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Art Exhibits at the Residence 
The following artwork was selected by First Lady Kathy Evers for display at the Executive Residence. We want to thank the Museum of Wisconsin Art (MOWA) for their partnership and support in this project. These are just a few of the pieces you will see on display when you visit the Residence. 

We Are All Making Art

Artist: Adolph Rosenblatt
Painted Ceramic
Lent by: Museum of Wisconsin Art
Gift of the Adolph Rosenblatt Family and the Kohler Foundation, Inc.  

Adolph Rosenblatt was a beloved member of the art faculty at UW-Milwaukee for 33 years. He is best known for creating colorful figurative clay sculptures of real people going about their daily lives - as seen in the portrayal of two art students in We Are All Making Art.

Van Gogh Sunflowers Mirror

Artist: Reginald Baylor
Vinyl on Mirror; 2017
Lent by: Museum of Wisconsin Art
Courtesy of the Reginald Baylor Studio

Reginald Baylor was born in Milwaukee and graduated from the University of Wisconsin-Oshkosh. He is now known worldwide, for his work in his preferred mediums of masking tape and vinyl, Today, at the Reginald Baylor Studio, Baylor works with a small internal team and serves as an independent contractor for myriad skilled and creative experts. The Reginald Baylor Studio's tagline is "We Design Creativity.”



Blue Abstraction
Patterns in Blue

Artist: Charles Thwaites
Blue Abstraction: Polymer on Paper; 1976
Patterns in Blue: Acrylic on Paper; 1968

Lent by: Museum of Wisconsin Art
Gifts of CWT Art LLC representing the estate of Charles W. Thwaites

In 1952, after several short-term visits, Charles Thwaites and his wife, Antoinette Gruppe (who was also an artist) moved to Taos, New Mexico. Inspired by the landscape and light that was very different to that of his native Wisconsin, and more fully developing an abstract style that he had been working on in Milwaukee, his style changed to an almost unrecognizable degree from the post office murals of 15 years before. Blue Abstraction (1976) is a late painting for Thwaites as he was 72 when he did it, but it shows an artist who has lost none of the joys of creating art, it’s a happy painting, pulsing with energy and movement. Patterns in Blue (1968) suggests a night-time scene of rocks or perhaps buildings in the Taos Pueblo that Thwaites knew so well.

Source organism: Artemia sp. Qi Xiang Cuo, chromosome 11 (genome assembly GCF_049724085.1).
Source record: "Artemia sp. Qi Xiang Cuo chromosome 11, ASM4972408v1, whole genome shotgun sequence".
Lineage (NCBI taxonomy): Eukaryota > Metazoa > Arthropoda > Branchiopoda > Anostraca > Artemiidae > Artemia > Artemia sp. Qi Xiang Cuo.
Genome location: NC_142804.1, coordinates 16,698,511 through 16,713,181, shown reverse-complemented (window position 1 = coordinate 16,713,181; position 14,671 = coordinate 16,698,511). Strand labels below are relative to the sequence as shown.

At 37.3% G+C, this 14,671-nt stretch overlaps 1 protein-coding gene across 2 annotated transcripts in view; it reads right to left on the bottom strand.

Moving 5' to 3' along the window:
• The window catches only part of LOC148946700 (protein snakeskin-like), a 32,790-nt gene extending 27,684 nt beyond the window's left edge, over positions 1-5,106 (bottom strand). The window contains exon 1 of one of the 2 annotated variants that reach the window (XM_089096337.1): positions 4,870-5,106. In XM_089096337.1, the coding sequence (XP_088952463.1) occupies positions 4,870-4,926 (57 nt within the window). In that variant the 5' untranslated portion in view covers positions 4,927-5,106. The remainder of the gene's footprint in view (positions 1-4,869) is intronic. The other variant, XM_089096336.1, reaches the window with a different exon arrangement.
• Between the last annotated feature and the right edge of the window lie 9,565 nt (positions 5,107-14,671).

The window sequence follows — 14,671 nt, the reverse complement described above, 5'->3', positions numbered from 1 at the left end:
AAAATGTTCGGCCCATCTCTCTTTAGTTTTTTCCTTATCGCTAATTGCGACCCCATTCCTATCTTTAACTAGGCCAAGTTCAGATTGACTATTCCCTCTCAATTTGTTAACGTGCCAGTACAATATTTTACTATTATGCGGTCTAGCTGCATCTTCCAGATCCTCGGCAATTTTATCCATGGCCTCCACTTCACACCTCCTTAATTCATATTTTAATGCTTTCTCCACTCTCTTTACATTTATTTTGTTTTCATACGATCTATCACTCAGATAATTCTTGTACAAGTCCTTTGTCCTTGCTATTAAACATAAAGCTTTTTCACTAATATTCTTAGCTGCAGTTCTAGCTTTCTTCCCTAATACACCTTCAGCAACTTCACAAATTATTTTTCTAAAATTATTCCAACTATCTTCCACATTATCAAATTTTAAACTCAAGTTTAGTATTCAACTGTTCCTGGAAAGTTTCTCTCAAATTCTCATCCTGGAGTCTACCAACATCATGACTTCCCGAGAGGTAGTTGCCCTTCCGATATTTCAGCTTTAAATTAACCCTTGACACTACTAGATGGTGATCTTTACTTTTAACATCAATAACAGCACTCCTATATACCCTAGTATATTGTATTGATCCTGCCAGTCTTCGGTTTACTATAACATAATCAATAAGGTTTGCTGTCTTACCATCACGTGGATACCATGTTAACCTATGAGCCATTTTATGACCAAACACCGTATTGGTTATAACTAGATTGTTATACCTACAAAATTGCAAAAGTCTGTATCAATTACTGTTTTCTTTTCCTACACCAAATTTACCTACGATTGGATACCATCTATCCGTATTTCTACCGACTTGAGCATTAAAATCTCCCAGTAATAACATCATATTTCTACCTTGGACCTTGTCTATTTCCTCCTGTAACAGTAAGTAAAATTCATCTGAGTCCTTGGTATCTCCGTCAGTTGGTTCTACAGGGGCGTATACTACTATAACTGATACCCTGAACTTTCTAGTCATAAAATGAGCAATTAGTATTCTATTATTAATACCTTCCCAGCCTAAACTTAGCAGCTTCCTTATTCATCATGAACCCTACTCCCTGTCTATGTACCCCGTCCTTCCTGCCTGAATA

Artist: Lucia Stern
Fabric and Thread; 1950

Lent by: Museum of Wisconsin Art
Gift of the Milwaukee Art Museum and the Patrick and Beatrice Haggerty Museum of Art

Lucia Stern was largely self-taught as a painter and sculptor; her formal training was in music and literature. Stern studied at the Milwaukee Conservatory, UW-Milwaukee and Columbia University from 1918-1922. Stern served on the board of the Milwaukee Art Institute from 1933 and became a trustee in 1967 when it was the Milwaukee Art Center. She didn't begin to work regularly as an artist until 1935.  She became a docent and lecturer at the Milwaukee Art Institute in 1942, continuing in that capacity for the next forty years. Stern was instrumental in beginning the “Touch the Great” and “Women in the Arts” lecture series at the Milwaukee Art Center. Her characteristic approach in painting, lecturing and writing was to borrow styles or quotes from her contemporaries and modify them.  


Throughout the more than five decades during which she was active, she utilized drawing, painting, sculpting, and decoupage (cut and stitched or glued fabric). She was also an early experimenter with unusual, re-arrangable, sometimes hanging, 3D compositions using cork, plastic, glass, metal foil, cellophane, lucite and driftwood; and, created stuffed sculptures that could double as toys for children and adults. In the 1960s-1970s she began integrating architecture and projected color-light with music and human voice.